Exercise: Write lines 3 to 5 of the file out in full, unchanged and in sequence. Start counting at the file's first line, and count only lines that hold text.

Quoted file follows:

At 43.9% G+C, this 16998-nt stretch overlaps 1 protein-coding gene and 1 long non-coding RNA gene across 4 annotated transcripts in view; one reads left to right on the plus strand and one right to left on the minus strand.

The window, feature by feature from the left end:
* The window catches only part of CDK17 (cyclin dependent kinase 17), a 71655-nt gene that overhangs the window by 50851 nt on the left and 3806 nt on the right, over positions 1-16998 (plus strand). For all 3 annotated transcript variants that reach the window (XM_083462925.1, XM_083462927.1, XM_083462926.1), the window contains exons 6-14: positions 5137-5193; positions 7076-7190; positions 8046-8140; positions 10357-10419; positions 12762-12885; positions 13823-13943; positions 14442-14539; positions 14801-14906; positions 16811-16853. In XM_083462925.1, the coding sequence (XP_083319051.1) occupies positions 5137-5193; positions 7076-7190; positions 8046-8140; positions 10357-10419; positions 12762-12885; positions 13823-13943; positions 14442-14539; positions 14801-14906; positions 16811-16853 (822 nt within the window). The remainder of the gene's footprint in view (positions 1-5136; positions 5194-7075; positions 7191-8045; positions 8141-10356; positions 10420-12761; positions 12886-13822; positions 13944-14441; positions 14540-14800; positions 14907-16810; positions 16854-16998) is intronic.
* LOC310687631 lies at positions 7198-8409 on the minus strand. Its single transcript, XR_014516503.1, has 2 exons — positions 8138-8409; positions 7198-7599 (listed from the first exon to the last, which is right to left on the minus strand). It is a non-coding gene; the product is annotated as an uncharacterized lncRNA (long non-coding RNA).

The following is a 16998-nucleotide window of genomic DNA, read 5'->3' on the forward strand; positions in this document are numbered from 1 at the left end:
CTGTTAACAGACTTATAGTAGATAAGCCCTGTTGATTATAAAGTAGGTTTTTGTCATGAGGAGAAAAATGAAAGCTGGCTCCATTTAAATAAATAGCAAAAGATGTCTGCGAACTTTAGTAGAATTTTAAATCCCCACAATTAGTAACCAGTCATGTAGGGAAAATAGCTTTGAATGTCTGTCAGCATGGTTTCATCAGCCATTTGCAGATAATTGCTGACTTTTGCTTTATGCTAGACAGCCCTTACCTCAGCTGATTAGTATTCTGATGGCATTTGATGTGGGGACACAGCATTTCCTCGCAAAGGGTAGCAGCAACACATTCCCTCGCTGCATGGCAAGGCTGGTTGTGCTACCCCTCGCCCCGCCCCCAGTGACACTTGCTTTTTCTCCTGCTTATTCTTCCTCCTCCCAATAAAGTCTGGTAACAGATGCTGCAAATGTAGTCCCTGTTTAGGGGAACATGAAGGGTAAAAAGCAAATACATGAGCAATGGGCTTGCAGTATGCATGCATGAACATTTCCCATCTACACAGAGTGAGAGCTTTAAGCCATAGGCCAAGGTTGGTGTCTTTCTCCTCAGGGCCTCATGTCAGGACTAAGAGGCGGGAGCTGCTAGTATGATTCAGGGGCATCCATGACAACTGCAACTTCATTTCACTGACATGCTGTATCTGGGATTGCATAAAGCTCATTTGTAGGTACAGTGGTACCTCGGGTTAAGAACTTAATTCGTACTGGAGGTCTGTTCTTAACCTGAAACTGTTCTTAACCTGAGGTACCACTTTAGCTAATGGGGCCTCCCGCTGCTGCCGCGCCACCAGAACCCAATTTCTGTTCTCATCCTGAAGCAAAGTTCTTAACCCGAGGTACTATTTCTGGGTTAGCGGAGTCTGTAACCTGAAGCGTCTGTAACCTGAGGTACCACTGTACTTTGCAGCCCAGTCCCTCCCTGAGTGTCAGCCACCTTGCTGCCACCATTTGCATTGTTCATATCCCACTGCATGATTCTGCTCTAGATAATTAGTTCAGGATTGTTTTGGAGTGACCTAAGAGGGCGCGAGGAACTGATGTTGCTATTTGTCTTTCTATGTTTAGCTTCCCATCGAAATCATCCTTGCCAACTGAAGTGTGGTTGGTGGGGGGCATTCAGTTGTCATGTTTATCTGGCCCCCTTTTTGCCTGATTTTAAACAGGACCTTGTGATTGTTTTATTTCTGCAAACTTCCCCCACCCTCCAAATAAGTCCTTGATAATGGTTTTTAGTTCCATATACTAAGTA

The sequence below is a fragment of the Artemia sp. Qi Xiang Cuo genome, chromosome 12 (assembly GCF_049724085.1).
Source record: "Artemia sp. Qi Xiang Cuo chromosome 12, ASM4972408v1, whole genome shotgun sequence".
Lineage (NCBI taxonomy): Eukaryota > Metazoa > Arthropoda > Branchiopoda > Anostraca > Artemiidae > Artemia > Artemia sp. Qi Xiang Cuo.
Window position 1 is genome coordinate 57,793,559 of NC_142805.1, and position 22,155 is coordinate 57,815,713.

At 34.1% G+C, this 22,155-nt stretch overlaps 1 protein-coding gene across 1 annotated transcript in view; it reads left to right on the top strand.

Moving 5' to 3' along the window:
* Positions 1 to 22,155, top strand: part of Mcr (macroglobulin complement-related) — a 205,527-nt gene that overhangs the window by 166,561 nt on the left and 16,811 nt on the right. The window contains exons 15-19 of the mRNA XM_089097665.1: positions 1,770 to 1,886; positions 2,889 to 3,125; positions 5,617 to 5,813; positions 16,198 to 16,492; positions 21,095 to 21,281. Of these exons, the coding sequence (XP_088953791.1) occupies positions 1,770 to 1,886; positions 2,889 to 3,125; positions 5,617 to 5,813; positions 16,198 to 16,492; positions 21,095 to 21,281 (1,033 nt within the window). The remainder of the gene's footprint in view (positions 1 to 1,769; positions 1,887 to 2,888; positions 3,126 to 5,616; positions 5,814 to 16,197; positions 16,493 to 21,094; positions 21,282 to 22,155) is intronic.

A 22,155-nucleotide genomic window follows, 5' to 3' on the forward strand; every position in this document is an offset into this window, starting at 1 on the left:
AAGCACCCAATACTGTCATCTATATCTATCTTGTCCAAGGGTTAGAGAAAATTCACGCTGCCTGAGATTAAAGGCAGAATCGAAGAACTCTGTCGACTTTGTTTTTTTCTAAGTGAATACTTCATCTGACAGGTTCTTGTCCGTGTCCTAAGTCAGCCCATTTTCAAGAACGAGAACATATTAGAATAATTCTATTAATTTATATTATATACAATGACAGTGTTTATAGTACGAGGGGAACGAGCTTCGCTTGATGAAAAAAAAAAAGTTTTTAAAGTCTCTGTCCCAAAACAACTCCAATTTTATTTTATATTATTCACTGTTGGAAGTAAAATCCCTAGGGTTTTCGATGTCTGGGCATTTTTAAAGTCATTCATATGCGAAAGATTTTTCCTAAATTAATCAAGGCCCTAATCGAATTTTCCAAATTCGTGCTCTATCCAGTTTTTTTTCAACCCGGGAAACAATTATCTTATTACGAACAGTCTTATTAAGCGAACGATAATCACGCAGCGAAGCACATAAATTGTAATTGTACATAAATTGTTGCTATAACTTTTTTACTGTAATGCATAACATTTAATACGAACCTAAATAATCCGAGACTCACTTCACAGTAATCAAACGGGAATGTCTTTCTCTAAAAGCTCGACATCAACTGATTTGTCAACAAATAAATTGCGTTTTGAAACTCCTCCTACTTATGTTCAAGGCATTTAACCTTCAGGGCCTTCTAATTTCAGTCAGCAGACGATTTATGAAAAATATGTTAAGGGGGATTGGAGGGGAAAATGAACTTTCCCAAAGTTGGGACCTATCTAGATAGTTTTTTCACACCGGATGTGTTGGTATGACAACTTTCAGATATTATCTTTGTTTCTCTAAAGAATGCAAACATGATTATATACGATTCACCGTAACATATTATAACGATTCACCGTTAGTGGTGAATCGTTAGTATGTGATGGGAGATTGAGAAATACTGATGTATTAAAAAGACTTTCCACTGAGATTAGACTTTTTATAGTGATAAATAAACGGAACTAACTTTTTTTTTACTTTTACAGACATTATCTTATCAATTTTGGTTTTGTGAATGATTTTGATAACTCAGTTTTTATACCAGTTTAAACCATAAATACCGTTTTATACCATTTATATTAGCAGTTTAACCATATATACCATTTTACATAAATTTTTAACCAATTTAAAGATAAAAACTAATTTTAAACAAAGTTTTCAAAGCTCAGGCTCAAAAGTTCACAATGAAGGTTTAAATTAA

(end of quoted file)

* The window catches only part of CDK17 (cyclin dependent kinase 17), a 71655-nt gene that overhangs the window by 50851 nt on the left and 3806 nt on the right, over positions 1-16998 (plus strand). For all 3 annotated transcript variants that reach the window (XM_083462925.1, XM_083462927.1, XM_083462926.1), the window contains exons 6-14: positions 5137-5193; positions 7076-7190; positions 8046-8140; positions 10357-10419; positions 12762-12885; positions 13823-13943; positions 14442-14539; positions 14801-14906; positions 16811-16853. In XM_083462925.1, the coding sequence (XP_083319051.1) occupies positions 5137-5193; positions 7076-7190; positions 8046-8140; positions 10357-10419; positions 12762-12885; positions 13823-13943; positions 14442-14539; positions 14801-14906; positions 16811-16853 (822 nt within the window). The remainder of the gene's footprint in view (positions 1-5136; positions 5194-7075; positions 7191-8045; positions 8141-10356; positions 10420-12761; positions 12886-13822; positions 13944-14441; positions 14540-14800; positions 14907-16810; positions 16854-16998) is intronic.
* LOC310687631 lies at positions 7198-8409 on the minus strand. Its single transcript, XR_014516503.1, has 2 exons — positions 8138-8409; positions 7198-7599 (listed from the first exon to the last, which is right to left on the minus strand). It is a non-coding gene; the product is annotated as an uncharacterized lncRNA (long non-coding RNA).

The following is a 16998-nucleotide window of genomic DNA, read 5'->3' on the forward strand; positions in this document are numbered from 1 at the left end: